Many children with FAS “have a higher pain tolerance and even heat tolerance,” Pal wrote, adding that sensory integration therapy can help such children develop and process sensory information, a key part of becoming an independent individual.
“I realized how important it is to help disabled children grow and expand their senses, skills and learning as much as possible, especially during their childhood years, as that is the moldable age where they can develop and thrive the most,” Pal wrote.
The mother, Vickie Horodyski, agreed. She said it is important for children with FAS to undergo sensory integration therapy as early in their lives as possible, something she feels the medical community knows too little about. Her children did undergo the therapy.
“The younger they are when they have the therapy, the more benefits they get from it,” she said. “My husband Richard and I could see a huge difference in our children before we knew about sensory integration therapy and after they had an assessment and started learning therapy techniques.”
One of the most important things that PA students have learned from the caregivers is that their health and well-being is just as important as that of the child with special needs.
A parent “made me realize that being a caregiver is not only taking care of someone, but also finding an ideal balance of social and personal independence with the person you are caring for,” Moss wrote. “I would reassure (caregivers) that while it is important to do what they are doing, they cannot care for others if they do not care for themselves mentally and physically first.”
About Parent to Parent Family Support Network™ – High Country
Parent to Parent Family Support Network™ – High Country provides free support, caring connections, information and hope to families who have a premature baby, a child with a disability, an emotional or behavioral challenge, a mental illness, a chronic health condition or to families who are grieving the death of a child. The network provides information to help families see the possibilities for their children, and tools so that they can turn that potential into reality. Parent to Parent is an affiliate of the Family Support Network™ of North Carolina and is sponsored locally by Appalachian State University. It has been in operation for nearly 30 years.
About the Beaver College of Health Sciences
Appalachian’s College of Health Sciences opened in 2010 as the result of a strategic university commitment to significantly enhance the health and quality of life for individuals, families and communities in North Carolina and beyond. In 2015, the college was named for an Appalachian alumnus and pioneer in the healthcare industry – Donald C. Beaver ’62 ’64 of Conover. The college offers 10 undergraduate degree programs and six graduate degree programs, which are organized into six departments: Nursing, Social Work, Communication Sciences and Disorders, Nutrition and Health Care Management, Health and Exercise Science, and Recreation Management and Physical Education.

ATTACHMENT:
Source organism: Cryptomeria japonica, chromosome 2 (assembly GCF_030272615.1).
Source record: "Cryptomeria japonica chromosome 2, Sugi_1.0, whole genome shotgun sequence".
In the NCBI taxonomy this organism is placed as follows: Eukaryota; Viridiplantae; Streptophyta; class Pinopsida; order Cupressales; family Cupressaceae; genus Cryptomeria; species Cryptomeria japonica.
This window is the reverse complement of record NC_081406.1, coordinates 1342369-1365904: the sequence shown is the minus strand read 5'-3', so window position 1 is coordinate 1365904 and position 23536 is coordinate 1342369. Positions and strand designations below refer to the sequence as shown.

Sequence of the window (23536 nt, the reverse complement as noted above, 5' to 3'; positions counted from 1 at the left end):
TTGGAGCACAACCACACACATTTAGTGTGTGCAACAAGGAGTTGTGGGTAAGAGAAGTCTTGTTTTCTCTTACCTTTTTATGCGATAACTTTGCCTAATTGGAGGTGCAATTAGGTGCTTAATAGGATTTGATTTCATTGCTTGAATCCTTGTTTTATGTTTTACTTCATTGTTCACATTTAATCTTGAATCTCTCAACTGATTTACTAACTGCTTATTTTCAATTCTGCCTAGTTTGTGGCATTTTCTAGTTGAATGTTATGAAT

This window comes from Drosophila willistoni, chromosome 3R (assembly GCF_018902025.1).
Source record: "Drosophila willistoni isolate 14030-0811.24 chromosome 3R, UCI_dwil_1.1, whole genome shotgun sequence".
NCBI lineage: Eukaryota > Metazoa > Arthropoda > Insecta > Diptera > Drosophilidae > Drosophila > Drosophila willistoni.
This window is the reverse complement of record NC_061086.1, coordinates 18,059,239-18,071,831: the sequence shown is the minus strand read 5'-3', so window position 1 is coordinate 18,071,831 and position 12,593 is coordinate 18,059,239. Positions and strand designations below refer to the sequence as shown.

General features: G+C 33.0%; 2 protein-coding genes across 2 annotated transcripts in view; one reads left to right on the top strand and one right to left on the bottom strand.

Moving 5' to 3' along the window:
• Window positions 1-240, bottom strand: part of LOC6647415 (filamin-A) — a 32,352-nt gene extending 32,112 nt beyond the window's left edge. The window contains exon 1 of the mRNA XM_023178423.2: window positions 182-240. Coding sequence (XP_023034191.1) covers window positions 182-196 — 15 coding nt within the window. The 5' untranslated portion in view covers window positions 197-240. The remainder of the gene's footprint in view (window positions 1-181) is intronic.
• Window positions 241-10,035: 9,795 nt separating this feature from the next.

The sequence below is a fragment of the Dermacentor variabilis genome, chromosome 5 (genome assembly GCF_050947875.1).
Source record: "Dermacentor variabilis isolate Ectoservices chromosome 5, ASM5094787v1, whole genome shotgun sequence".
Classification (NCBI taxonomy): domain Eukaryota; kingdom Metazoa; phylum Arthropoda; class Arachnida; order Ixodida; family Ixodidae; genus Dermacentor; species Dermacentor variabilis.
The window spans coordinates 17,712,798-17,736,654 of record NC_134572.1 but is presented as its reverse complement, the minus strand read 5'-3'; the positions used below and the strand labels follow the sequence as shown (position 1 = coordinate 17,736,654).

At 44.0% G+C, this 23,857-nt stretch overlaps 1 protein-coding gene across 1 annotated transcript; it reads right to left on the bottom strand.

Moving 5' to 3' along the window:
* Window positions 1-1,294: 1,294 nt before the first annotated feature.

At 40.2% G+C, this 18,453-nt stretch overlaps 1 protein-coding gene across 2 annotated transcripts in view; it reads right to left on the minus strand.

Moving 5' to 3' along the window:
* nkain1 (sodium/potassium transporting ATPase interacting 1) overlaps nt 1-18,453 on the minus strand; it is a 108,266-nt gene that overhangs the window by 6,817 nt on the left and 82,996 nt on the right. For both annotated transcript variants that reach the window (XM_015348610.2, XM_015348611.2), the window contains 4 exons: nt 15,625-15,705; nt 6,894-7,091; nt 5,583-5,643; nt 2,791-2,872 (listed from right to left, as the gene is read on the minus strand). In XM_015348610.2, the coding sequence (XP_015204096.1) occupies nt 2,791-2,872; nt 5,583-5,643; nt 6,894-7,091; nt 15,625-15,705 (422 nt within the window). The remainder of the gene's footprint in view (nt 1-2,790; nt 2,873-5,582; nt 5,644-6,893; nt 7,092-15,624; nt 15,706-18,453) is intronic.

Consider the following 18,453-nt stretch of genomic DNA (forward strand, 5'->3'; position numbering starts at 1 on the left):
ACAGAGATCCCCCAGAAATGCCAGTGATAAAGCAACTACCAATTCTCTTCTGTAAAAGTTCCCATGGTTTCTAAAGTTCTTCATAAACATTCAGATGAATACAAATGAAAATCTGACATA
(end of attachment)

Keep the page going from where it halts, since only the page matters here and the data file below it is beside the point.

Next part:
About the PA program with Wake Forest School of Medicine
Wake Forest Baptist Medical Center announced in August 2013 their plans to expand the physician assistant (PA) program at the Wake Forest School of Medicine to Appalachian’s campus. The program aims to help address a shortage of primary care physician assistants in the rural areas of the state. Students admitted to the program take the same curriculum regardless of location in Boone or Winston-Salem. They all begin with a one-month basic science immersion at the Winston-Salem campus. Then, for the remainder of their pre-clinical training, students attend classes at either the Winston-Salem-based School of Medicine location or in the Wake Forest PA program location within Appalachian’s Beaver College of Health Sciences. Supervised clinical experiences, or rotations, are administered by the program and take place at participating medical facilities across the country, with an ongoing emphasis on building a PA workforce that provides needed healthcare services in Western North Carolina.
About Appalachian State University
Appalachian State University, in North Carolina’s Blue Ridge Mountains, prepares students to lead purposeful lives as global citizens who understand and engage their responsibilities in creating a sustainable future for all. The transformational Appalachian experience promotes a spirit of inclusion that brings people together in inspiring ways to acquire and create knowledge, to grow holistically, to act with passion and determination, and embrace diversity and difference. As one of 17 campuses in the University of North Carolina system, Appalachian enrolls about 19,000 students, has a low student-to-faculty ratio and offers more than 150 undergraduate and graduate majors.